While many bettors don’t even need to think about value bets, they’re a great tool to have at your disposal. If you have an analytical mind, you can use value bets to your advantage to increase your odds of winning over the long haul.
Factors of a Value Bet
Let’s go over the 2 different numbers you’ll need to know for a value bet. We’ll be using decimal odds for explaining how to calculate value bets, so we’ll discuss how those work first.
Decimal odds are a very easy form of odds to calculate. To calculate the return of a decimal odd, you multiply the stake by the decimal odds number. Here’s an example of decimal odds:
To calculate the return of a $1 bet on the Yankees at 2.4, you would multiply the stake, $1, by the decimal odds, 2.4. The total return would be $2.40. One big advantage of decimal odds is they allow you to easily calculate the return.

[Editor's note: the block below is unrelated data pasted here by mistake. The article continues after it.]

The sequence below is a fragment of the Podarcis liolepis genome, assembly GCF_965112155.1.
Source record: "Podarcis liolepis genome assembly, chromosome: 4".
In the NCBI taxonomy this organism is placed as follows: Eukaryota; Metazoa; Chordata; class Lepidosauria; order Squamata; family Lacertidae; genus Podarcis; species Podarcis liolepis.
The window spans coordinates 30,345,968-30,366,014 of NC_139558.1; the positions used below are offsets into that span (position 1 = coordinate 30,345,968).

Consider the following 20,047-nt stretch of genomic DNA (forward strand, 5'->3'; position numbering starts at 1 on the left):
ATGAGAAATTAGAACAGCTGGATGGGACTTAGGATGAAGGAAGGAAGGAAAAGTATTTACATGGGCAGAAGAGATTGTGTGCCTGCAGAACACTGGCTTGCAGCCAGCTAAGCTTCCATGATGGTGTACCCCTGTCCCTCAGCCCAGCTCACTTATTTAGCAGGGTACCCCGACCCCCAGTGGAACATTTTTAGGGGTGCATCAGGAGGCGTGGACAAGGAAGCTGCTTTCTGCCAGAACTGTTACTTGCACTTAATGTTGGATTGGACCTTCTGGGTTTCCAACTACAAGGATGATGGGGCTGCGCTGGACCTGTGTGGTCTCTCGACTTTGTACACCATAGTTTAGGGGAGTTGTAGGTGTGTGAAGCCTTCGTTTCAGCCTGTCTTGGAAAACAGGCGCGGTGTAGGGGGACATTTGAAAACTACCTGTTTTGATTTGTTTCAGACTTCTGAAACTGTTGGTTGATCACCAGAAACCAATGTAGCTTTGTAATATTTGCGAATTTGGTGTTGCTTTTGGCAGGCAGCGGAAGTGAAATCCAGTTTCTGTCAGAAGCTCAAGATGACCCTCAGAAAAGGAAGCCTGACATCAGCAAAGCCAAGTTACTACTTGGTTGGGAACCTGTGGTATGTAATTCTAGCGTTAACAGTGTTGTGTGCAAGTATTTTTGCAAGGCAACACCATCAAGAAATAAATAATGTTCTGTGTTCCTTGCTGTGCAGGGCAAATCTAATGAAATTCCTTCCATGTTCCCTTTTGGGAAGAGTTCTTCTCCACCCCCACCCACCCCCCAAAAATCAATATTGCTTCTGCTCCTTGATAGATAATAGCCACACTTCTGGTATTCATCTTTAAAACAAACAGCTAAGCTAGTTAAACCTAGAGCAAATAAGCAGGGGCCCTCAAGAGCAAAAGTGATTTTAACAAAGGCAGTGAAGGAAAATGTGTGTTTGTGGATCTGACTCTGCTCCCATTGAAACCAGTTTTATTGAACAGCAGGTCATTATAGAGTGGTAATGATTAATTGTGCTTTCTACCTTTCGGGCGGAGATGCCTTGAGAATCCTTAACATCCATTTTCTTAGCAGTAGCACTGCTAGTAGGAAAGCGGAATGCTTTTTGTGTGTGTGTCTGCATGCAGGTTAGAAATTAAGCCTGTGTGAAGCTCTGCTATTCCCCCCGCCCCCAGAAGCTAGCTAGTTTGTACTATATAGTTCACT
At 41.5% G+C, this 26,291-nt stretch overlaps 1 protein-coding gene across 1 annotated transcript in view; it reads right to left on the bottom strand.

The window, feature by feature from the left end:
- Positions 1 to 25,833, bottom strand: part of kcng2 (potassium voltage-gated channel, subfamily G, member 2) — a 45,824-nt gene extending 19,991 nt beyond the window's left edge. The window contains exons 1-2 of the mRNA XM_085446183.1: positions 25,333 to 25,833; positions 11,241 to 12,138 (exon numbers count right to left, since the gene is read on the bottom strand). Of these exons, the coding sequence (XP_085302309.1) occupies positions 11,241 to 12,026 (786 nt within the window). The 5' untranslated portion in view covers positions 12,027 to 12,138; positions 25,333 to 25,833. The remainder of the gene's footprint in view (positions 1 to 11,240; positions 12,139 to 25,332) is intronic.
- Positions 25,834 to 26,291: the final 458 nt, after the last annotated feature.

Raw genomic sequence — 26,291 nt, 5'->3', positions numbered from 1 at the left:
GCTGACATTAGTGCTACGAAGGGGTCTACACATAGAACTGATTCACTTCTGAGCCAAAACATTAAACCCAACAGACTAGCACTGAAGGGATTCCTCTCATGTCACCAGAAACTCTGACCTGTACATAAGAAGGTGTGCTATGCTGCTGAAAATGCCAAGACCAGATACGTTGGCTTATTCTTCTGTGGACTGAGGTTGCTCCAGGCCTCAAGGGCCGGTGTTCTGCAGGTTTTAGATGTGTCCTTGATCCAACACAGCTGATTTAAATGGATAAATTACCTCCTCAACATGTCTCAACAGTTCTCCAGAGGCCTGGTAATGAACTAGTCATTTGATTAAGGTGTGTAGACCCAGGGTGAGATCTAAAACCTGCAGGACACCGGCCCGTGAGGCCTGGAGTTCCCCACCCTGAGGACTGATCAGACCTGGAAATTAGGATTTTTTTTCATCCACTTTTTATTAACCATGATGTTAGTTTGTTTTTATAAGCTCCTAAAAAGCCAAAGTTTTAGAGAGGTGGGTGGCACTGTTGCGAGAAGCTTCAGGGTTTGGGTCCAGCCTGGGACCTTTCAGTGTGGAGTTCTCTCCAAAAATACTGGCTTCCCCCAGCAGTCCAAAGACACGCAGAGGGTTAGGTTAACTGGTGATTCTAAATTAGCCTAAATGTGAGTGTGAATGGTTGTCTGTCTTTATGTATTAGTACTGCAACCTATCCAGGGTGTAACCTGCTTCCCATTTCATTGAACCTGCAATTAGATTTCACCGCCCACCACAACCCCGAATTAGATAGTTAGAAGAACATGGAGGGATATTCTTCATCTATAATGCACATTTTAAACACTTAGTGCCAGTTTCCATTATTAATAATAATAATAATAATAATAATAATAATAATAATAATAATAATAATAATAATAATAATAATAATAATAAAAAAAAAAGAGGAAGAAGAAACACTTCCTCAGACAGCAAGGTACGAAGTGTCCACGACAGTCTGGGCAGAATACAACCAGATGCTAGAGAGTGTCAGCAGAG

Next, you’ll need to learn about probability. While oddsmakers will give you the odds in a variety of numbers, including decimal odds, it’s up to you to determine the probability of a team winning a game.
Examine the sporting event you’re betting on. Look at weather conditions, the strength of each team, and their schedules to see which side of the bet looks stronger. Then you need to assign a specific number to the probability.
If you don’t give the team a specific number for their chances of winning, then you won’t be able to calculate a value bet. The probability number is the probability that a team will win the game. If the Yankees have a 45% chance to win the game, then their probability number would be 0.45.